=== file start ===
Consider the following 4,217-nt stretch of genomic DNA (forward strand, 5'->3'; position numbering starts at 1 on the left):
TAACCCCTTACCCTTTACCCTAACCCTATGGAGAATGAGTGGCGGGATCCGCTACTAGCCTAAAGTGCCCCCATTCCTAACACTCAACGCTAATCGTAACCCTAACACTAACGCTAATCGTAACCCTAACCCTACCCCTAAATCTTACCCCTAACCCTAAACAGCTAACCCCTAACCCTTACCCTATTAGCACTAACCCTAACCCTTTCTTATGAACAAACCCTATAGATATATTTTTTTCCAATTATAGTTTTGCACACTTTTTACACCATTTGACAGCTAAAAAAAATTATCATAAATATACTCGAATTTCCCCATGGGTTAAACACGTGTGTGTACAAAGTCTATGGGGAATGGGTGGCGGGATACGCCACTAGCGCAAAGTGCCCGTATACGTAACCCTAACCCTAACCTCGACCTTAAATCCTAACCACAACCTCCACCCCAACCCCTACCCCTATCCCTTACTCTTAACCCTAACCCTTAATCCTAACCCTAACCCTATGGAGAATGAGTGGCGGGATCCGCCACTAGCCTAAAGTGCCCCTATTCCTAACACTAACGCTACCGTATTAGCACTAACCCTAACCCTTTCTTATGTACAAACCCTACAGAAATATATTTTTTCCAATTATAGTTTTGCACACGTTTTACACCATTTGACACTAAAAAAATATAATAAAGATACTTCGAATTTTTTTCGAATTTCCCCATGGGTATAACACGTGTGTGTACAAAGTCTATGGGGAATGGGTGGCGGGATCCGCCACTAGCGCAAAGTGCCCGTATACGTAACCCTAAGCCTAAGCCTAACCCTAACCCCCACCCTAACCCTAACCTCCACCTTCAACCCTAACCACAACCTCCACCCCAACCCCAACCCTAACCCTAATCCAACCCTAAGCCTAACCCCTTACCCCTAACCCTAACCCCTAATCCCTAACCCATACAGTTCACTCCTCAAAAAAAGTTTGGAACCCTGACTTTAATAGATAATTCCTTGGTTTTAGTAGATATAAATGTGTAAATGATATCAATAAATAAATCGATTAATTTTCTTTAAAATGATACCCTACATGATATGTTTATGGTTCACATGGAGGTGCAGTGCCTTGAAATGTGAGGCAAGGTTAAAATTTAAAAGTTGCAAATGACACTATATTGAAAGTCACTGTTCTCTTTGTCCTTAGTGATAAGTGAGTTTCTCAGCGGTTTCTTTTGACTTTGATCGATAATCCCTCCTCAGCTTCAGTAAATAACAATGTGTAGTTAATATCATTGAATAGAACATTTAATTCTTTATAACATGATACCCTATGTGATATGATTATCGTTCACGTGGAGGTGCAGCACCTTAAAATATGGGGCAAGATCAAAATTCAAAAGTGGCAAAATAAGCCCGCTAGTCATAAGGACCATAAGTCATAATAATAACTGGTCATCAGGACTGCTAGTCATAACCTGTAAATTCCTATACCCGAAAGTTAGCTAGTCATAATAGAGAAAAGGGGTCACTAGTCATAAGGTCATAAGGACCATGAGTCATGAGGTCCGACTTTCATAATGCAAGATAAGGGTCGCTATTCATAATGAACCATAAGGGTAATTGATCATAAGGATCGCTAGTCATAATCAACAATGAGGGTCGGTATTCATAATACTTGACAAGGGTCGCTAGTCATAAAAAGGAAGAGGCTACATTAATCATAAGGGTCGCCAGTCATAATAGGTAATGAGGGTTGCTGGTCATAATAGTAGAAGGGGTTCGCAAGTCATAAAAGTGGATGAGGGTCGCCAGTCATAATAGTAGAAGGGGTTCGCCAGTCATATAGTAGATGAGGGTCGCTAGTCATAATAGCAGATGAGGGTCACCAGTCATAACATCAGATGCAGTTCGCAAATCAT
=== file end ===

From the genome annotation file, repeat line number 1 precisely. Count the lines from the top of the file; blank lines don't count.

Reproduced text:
Consider the following 4,217-nt stretch of genomic DNA (forward strand, 5'->3'; position numbering starts at 1 on the left):